3. Tell me about yourself
Some recruiters claim that asking candidates to tell you about themselves is a bad interview prompt, because it encourages a scripted response. But when you’re asking for pre-recorded video answers, responses are going to be scripted anyway. And for on-boarding consultant Jen Teague, it’s one of the best questions to ask in a video interview.
“All positions and companies require different questions” she says, “but the one I’ve found to bring out the most in someone is ‘tell me about yourself’. This question is essential, because it allows the candidate to be natural and reveals a lot when you pay attention to body movement, voice tone and fluctuation, as well as the words.”
Jen says to look out for somebody who does not complain, who has energy when they speak, and who avoids fidgeting or moving around too much in their seat.
4. Tell me about three people you would choose to help you with a project
Cristian Rennella, CEO of oMelhorTrato.com, has conducted more than 550 video interviews over 9 years. He says that by far, the question that has helped him understand candidates the most during these video interviews, is as follows:
You have to finish a job that would normally take you a month. You only have 72 hours. You must convince three people to work with you. Who would you choose?
This question is fairly non-standard. But Cristian explains that you can learn a lot about a person based on the types of people they would choose to work with. For example, the way they describe the people they would work with can tell you a lot about the kind of culture this person might fit in with – and how close it is to the culture at your own company. It also helps you understand if this person fits in well with a more practical team, a more creative team, or something else entirely.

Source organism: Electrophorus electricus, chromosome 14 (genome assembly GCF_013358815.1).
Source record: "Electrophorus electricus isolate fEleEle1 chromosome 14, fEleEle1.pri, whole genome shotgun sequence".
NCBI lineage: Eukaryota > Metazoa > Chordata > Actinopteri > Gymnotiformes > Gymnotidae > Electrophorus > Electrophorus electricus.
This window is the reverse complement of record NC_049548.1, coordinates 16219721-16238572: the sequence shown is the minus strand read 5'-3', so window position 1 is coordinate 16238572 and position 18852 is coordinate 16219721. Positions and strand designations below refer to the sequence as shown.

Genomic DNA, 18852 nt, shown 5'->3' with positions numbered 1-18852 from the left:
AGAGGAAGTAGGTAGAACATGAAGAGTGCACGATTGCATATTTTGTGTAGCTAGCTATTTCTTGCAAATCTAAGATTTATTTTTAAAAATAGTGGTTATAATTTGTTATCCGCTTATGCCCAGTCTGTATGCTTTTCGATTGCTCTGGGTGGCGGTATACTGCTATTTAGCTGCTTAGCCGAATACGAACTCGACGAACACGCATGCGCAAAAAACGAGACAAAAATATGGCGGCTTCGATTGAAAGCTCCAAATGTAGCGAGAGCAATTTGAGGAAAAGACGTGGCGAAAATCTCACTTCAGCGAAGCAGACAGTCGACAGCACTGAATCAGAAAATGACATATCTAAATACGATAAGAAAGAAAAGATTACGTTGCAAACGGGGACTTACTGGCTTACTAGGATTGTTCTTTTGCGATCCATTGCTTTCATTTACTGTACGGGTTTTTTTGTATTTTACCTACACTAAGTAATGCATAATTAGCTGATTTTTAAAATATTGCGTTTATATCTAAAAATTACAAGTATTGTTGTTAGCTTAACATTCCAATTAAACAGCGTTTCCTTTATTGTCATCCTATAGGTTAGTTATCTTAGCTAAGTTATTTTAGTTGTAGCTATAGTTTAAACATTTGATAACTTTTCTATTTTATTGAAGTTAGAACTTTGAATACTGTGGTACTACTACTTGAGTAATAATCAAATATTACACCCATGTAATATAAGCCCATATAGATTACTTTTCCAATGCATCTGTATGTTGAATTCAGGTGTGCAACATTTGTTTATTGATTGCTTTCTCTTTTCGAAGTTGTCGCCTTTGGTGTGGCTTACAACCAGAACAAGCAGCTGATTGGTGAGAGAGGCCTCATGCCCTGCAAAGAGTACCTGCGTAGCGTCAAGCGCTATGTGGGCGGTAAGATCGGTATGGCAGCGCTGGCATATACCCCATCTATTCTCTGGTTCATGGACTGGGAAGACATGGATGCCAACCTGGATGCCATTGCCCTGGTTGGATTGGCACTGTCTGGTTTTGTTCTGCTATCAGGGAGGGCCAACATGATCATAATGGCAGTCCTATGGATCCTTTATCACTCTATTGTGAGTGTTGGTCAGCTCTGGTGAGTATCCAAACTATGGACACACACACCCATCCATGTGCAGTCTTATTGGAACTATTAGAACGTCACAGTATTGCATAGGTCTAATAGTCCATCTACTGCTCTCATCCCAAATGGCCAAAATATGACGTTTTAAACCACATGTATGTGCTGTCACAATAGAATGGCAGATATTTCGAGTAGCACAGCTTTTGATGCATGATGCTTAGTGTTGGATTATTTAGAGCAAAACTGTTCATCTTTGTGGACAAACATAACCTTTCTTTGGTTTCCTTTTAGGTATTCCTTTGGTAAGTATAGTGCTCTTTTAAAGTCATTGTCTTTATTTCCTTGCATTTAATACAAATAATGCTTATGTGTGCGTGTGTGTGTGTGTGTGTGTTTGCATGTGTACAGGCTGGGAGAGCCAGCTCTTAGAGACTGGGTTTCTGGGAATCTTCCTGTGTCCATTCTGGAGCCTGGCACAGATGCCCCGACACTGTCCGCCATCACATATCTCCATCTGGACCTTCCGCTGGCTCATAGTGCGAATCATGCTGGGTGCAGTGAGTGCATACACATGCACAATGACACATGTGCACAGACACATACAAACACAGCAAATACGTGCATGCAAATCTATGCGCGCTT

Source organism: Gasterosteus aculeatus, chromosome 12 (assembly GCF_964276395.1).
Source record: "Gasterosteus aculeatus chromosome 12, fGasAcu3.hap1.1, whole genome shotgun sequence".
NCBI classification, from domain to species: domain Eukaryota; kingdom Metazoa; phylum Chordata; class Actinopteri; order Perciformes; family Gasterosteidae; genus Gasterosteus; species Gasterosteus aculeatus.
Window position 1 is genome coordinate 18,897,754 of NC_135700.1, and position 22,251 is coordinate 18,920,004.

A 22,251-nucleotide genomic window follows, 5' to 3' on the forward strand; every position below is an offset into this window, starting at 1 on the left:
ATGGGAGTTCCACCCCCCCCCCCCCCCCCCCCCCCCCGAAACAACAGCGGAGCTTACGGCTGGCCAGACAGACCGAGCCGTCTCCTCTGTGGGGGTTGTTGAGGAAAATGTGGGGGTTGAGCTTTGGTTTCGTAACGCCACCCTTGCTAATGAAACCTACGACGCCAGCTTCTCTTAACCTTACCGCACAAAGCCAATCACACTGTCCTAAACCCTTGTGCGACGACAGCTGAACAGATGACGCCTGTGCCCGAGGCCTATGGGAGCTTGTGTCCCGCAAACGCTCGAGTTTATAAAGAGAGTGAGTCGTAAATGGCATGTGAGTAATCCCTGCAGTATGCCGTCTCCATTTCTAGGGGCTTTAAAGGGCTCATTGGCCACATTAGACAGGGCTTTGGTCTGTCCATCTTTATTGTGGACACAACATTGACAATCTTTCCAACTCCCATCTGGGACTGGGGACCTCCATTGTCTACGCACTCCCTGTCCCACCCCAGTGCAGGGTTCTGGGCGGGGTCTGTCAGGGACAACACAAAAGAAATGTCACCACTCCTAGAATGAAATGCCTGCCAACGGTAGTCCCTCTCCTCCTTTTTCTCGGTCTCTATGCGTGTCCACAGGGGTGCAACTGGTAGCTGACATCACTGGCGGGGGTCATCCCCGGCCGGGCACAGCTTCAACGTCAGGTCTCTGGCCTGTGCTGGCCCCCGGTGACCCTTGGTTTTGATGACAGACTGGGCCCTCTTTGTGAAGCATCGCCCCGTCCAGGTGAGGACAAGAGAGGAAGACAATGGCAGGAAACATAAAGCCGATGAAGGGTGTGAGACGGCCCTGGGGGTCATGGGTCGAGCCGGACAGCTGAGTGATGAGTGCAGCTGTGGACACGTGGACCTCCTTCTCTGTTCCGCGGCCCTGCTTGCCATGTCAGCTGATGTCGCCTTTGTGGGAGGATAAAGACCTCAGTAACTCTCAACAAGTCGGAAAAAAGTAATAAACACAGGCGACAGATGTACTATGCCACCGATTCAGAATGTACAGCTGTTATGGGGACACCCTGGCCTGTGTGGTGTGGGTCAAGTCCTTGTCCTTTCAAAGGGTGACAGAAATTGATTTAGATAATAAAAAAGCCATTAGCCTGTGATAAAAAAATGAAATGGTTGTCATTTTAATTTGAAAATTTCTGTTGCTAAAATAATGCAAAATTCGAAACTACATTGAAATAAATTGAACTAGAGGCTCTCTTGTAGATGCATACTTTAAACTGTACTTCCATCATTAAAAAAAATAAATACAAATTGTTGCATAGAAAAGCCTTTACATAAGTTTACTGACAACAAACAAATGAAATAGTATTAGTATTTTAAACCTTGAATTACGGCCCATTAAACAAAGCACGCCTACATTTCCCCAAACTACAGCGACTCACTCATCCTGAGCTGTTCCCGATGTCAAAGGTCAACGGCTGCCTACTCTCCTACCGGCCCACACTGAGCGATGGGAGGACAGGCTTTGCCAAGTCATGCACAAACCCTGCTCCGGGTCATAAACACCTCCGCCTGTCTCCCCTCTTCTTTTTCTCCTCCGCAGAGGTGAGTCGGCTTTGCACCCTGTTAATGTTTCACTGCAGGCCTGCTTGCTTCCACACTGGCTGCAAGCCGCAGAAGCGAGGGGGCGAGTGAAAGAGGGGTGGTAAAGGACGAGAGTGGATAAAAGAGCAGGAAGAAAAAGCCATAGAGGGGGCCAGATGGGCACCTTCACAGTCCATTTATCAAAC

This kind of question is well suited for a video interview. The candidate does not have to go searching for examples of things online, nor do they need a pen or paper. They only have to talk to you about the ideal people they would be working with.
5. How did you deal with a big mistake, and what did you learn?
Being perfect all the time is not something you should expect from anybody. And many of the experts I spoke to about video interview questions, suggested asking candidates about a big mistake they made, and then asking how they dealt with it. And perhaps more importantly, what they learned from it.
“Mistakes happen, so it’s important to use situational interview questions to evaluate how candidates react when they’ve made a mistake” explains Professor Lowry. “The mistake, the response, and the lesson learned can tell you a great deal about how the candidate approaches setbacks and how they deal with high-stress situations.”
At People®, making mistakes is an important part of our company culture. If we never make mistakes, we never learn. You can read more by downloading our employee handbook here.
6. How would you solve the following problem?
Learning how a candidate has solved a previous problem is helpful. But it doesn’t always help you understand how they might approach specific problems associated with the job they are applying for.
“Ask the candidate to solve a problem you present” advises Laura Handrick, HR Analyst at FitSmallBusiness.“Even on video, you should be able to see their passion for the job, their ability to articulate an idea, the way they address the problem, whether they tend to be more humble or more arrogant. And observing them on camera gives you insight into their temperament.”